Ethics is not always black and white; the ethical decision is not always obvious to all. Even leaders can fail to act ethically all the time. Recent decisions impacted two leaders.
CBC News’s reporter, E. Thompson, filed the following story Aga Khan could face lobbying probe for Trudeau trip on December 21, 2017. It provides a detailed account of the ethical issues surrounding Prime Minister Trudeau’s trip to Aga Khan’s private island.
The Aga Khan could face an investigation into allegations he violated Canada’s Lobbying Act by giving Prime Minister Justin Trudeau and his family free vacations on his private island in the Bahamas at the same time as he was discussing funding for projects.
Democracy Watch sent a letter to the Commissioner of Lobbying late Wednesday, urging her to investigate whether Prince Shah Karim Al Hussaini Aga Khan IV “violated the Lobbyists Code by giving Prime Minister Trudeau and Liberal MP Seamus O’Regan the gifts of trips to his island home”.
In the letter, Democracy Watch co-founder Duff Conacher says the Aga Khan’s actions have put Trudeau and O’Regan in a conflict of interest. It is also against the law to give a public office holder a gift that could create a sense of obligation.
“Your position must be that anyone working for or associated with a company that is registered to lobby a public office holder who gives to or does anything for that office holder… that is more than an average voter does… puts that office holder in an apparent conflict of interest,” he wrote.
The Aga Khan is the spiritual leader of millions of Ismaili Muslims and is listed as a member of the board of directors of the Aga Khan Foundation Canada. The foundation, which has received millions of dollars in federal government development aid over the years, is registered to lobby several federal government departments including the Prime Minister’s Office, although the Aga Khan is not listed among those registered to lobby on its behalf.
A search of the lobbyist registry shows the foundation has filed 132 reports since 2011 outlining its meetings with government decision makers. However, none of those reports list any meetings with Trudeau.
Representatives of the Aga Khan Foundation of Canada contacted by CBC News have yet to comment.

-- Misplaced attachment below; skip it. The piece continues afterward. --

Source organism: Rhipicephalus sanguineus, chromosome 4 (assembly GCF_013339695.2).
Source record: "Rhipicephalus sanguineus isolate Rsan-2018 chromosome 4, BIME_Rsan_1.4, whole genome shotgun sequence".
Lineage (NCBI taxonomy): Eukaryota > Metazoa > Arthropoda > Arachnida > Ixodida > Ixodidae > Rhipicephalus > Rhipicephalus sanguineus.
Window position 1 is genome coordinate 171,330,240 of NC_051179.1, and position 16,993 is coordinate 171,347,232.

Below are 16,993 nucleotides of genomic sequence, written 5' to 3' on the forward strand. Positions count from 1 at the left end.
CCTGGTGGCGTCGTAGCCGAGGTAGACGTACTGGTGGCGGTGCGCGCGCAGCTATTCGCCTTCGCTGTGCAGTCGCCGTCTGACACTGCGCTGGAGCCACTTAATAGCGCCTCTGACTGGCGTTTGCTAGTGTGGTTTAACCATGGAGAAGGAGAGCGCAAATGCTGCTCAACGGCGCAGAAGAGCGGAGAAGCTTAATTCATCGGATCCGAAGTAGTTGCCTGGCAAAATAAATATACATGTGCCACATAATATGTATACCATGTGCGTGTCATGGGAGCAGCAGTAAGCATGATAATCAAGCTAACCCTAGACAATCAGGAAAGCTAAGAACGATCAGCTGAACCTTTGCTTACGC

The call for a lobbying investigation comes in the wake of a scathing report by Ethics Commissioner Mary Dawson on Wednesday.
Dawson found that Trudeau violated four sections of the Conflict of Interest Act when he accepted a vacation on the island in the Bahamas and a ride in the Aga Khan’s personal helicopter.
While Trudeau and his family got a tropical vacation, Canadian taxpayers got a bill for more than $215,000 in transportation and staffing costs — far more than the government initially disclosed to Parliament.
Dawson also revealed that Trudeau’s trip during last year’s Christmas holidays was one of three that Trudeau or members of his family had made to the island. Dawson disclosed that Sophie Grégoire-Trudeau stayed on the island in March 2016 with a friend and their children.
Neither the Aga Khan, nor any member of his family, was on the island during their stay.
Dawson said the Aga Khan was on the island during the Trudeaus’ Christmas-time visit last year as was a “senior American official of a previous administration,” who she did not name.
In her report, Dawson describes the relationship between Trudeau and the Aga Khan, the times they met and the questions they discussed.
Among them was a bilateral meeting on May 17, 2016 that was arranged by “representatives” of the Aga Khan. After a 15-minute chat between the two men about “personal matters, the Ismaili community in general and geopolitics,” they were joined by three of the Aga Khan’s representatives, Heritage Minister Mélanie Joly, staff members from the Prime Minister’s Office and senior officials of the Privy Council Office.
Dawson’s report says the government had found a funding mechanism to allow it to contribute to the Global Centre for Pluralism’s endowment fund and Trudeau reaffirmed the government’s $15 million commitment during the meeting.
The Aga Khan’s pitch for government funding for a $200 million riverfront renewal plan in Ottawa was also discussed.
Dawson ruled that Trudeau should have recused himself from two discussions in May 2016 involving the $15 million grant.
“Two months prior to the May 2016 occasions, Mr. Trudeau’s family accepted a gift from the Aga Khan that might reasonably be seen to have been given to influence Mr. Trudeau in the exercise of an official power, duty or function as Prime Minister,” she wrote.